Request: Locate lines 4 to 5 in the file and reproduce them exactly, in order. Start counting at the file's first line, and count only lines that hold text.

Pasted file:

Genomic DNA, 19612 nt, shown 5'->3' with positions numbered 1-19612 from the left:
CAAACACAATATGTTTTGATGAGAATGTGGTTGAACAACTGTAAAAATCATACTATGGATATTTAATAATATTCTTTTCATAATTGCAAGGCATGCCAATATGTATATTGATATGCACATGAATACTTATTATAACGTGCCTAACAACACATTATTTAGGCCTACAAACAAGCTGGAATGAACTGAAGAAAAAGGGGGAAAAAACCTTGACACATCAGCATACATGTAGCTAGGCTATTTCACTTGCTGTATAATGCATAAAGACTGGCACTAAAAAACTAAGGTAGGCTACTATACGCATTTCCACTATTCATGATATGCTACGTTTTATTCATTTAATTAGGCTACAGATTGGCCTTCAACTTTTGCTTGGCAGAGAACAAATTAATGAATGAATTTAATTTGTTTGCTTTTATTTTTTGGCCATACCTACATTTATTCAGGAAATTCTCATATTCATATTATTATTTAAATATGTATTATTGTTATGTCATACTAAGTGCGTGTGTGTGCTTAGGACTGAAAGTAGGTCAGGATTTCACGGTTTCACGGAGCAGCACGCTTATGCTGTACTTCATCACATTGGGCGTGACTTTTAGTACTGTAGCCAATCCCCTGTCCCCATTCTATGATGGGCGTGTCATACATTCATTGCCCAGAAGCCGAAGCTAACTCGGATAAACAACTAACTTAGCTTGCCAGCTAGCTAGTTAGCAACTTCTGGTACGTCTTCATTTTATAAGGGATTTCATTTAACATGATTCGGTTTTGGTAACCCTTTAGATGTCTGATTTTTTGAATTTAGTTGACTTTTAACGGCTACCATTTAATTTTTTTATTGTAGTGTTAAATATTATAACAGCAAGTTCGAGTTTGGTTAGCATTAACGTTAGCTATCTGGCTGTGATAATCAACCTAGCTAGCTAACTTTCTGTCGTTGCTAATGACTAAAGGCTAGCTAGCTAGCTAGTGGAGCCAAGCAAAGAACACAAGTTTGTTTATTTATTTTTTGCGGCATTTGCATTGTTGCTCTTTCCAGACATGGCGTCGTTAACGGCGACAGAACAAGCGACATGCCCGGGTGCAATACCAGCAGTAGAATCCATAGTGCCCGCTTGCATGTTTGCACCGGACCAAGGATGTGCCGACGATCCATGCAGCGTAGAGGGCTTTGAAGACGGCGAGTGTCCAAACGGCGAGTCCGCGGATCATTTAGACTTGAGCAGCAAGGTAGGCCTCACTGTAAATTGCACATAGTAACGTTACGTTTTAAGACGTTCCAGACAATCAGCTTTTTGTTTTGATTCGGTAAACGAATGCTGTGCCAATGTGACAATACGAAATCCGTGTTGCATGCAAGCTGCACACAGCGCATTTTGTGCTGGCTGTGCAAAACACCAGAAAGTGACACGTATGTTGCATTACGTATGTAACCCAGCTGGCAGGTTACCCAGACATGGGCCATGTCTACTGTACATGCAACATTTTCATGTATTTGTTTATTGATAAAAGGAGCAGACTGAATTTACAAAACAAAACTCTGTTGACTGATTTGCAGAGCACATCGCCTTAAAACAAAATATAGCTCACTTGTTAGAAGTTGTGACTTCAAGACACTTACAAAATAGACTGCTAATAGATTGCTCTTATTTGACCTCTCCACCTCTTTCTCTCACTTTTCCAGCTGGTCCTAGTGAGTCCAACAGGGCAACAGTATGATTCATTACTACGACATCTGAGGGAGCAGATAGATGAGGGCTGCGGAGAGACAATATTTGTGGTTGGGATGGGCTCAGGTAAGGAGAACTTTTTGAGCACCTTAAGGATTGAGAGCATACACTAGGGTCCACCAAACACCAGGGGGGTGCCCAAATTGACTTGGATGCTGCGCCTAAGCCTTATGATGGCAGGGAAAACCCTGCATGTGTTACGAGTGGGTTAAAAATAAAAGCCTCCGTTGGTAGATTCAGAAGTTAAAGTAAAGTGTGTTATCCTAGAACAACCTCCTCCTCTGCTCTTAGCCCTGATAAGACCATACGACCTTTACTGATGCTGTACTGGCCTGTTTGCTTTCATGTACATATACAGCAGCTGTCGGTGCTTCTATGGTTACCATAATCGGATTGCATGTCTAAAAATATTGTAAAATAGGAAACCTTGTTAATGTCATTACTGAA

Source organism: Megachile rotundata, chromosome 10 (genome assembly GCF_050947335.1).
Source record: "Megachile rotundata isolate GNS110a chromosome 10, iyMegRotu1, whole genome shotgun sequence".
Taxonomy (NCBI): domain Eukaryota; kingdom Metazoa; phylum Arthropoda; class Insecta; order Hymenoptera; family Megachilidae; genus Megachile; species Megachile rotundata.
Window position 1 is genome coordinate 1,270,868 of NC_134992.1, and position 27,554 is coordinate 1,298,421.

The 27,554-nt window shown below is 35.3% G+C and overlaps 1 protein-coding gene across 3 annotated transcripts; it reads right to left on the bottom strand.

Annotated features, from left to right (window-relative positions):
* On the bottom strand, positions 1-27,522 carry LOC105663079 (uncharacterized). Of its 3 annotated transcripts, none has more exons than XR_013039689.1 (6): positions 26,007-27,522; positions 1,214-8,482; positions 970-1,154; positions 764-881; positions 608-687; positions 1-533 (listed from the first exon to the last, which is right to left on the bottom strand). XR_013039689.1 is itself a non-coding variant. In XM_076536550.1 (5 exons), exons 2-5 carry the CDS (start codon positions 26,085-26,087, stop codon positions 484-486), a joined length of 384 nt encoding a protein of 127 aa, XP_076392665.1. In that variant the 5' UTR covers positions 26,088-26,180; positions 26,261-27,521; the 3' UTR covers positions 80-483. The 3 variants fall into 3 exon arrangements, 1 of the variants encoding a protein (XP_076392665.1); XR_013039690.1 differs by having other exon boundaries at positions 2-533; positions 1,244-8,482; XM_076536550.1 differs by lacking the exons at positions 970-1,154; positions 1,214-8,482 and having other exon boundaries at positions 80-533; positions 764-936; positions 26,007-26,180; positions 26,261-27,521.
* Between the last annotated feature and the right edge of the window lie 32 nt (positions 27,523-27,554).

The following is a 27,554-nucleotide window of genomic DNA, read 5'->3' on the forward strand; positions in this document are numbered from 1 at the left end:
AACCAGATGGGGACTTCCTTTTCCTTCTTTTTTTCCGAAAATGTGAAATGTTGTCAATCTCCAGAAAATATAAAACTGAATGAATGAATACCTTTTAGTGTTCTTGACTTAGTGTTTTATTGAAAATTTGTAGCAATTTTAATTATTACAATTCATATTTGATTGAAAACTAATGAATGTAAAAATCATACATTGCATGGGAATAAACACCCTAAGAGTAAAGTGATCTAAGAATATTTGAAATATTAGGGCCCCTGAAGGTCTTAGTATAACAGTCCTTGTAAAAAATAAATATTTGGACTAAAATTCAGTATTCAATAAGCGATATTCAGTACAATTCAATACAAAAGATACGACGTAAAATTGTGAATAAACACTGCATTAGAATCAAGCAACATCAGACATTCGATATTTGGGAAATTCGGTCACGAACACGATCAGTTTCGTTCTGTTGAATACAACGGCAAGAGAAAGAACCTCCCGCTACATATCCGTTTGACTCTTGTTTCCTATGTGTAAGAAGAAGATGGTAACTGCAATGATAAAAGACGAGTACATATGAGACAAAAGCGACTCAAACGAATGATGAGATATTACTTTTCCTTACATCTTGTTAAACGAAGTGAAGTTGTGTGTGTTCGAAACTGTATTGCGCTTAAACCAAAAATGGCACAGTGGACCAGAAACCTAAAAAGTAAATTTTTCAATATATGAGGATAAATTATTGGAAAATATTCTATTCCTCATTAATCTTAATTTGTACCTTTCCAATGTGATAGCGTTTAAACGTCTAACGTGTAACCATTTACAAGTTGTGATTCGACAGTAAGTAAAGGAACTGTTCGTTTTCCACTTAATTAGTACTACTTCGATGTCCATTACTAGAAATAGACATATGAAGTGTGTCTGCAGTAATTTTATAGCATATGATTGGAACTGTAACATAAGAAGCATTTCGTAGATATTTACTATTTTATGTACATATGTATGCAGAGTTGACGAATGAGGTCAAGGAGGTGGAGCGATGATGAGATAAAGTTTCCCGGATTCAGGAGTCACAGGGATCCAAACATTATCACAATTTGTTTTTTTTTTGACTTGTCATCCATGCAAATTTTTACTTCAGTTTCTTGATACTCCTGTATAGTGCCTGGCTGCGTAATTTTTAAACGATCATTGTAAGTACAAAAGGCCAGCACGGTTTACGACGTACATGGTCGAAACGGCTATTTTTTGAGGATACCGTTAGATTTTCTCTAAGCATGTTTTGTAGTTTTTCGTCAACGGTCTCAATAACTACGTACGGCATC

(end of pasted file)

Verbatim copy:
Source record: "Megachile rotundata isolate GNS110a chromosome 10, iyMegRotu1, whole genome shotgun sequence".
Taxonomy (NCBI): domain Eukaryota; kingdom Metazoa; phylum Arthropoda; class Insecta; order Hymenoptera; family Megachilidae; genus Megachile; species Megachile rotundata.